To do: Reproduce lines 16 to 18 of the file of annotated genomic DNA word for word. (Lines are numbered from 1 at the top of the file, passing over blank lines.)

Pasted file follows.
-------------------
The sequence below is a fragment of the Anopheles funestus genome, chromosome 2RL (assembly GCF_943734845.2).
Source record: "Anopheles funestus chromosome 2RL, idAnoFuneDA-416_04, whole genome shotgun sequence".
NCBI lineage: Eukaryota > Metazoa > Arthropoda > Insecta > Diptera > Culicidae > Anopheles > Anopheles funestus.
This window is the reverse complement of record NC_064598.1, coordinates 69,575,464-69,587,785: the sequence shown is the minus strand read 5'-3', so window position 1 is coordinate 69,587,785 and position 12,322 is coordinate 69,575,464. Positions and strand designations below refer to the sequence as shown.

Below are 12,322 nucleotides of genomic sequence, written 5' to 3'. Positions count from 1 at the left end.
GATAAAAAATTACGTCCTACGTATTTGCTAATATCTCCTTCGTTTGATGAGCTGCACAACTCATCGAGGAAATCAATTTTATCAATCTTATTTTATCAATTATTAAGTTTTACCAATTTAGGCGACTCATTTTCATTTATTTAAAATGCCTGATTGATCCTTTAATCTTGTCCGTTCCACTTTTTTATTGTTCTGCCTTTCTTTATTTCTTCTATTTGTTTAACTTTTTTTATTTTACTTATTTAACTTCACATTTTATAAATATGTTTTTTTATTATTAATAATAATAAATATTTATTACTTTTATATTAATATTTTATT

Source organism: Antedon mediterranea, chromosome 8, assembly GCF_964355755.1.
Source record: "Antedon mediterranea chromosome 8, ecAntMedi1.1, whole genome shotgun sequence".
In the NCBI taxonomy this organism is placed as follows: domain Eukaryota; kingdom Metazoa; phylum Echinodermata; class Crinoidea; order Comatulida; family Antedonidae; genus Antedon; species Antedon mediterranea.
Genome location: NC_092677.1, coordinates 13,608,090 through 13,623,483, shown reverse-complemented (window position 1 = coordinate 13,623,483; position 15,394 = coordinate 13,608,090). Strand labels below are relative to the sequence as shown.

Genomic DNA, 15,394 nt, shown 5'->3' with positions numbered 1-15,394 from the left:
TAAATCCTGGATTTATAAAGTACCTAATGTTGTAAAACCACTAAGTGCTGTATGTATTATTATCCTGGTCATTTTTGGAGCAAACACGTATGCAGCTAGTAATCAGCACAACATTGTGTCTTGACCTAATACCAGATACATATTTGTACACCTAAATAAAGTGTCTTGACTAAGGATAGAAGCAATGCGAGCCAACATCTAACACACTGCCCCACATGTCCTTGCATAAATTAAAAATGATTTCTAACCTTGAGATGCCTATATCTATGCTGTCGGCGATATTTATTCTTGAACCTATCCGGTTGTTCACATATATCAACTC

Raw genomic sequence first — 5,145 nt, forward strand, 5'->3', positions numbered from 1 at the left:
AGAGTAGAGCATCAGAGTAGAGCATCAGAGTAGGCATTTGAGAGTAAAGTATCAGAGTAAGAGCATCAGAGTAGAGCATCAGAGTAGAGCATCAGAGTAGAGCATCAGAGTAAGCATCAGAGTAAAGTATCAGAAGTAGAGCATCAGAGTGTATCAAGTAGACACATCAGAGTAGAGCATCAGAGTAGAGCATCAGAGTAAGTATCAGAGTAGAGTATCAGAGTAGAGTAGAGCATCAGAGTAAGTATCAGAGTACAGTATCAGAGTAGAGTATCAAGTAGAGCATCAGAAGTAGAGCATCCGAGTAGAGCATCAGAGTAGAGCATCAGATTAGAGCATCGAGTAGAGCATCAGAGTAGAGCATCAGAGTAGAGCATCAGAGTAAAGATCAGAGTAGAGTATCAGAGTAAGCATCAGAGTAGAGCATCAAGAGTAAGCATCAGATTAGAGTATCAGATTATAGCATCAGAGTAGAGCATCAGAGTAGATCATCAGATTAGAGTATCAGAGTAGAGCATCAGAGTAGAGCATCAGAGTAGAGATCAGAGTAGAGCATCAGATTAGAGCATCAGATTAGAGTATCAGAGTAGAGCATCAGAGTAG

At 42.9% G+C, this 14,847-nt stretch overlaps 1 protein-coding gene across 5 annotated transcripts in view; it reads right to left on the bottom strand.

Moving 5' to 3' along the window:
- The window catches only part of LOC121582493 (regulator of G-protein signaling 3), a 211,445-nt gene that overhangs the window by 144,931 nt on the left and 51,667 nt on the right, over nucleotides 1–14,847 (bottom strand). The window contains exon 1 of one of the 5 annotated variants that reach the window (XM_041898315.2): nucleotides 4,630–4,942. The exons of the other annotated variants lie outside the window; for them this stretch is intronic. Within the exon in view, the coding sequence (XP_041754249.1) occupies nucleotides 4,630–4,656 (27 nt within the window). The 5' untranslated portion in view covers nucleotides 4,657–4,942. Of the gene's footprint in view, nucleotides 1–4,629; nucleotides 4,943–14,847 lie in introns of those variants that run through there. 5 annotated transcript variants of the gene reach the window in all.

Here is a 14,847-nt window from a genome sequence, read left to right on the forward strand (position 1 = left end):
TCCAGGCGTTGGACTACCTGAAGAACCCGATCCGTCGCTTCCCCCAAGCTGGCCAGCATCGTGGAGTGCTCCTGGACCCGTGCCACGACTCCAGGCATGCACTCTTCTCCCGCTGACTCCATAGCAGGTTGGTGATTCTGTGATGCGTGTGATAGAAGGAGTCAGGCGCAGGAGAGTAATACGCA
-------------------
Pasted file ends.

Moving 5' to 3' along the window:
- The window catches only part of LOC121582493 (regulator of G-protein signaling 3), a 211,445-nt gene that overhangs the window by 144,931 nt on the left and 51,667 nt on the right, over nucleotides 1–14,847 (bottom strand). The window contains exon 1 of one of the 5 annotated variants that reach the window (XM_041898315.2): nucleotides 4,630–4,942. The exons of the other annotated variants lie outside the window; for them this stretch is intronic. Within the exon in view, the coding sequence (XP_041754249.1) occupies nucleotides 4,630–4,656 (27 nt within the window). The 5' untranslated portion in view covers nucleotides 4,657–4,942. Of the gene's footprint in view, nucleotides 1–4,629; nucleotides 4,943–14,847 lie in introns of those variants that run through there. 5 annotated transcript variants of the gene reach the window in all.

Here is a 14,847-nt window from a genome sequence, read left to right on the forward strand (position 1 = left end):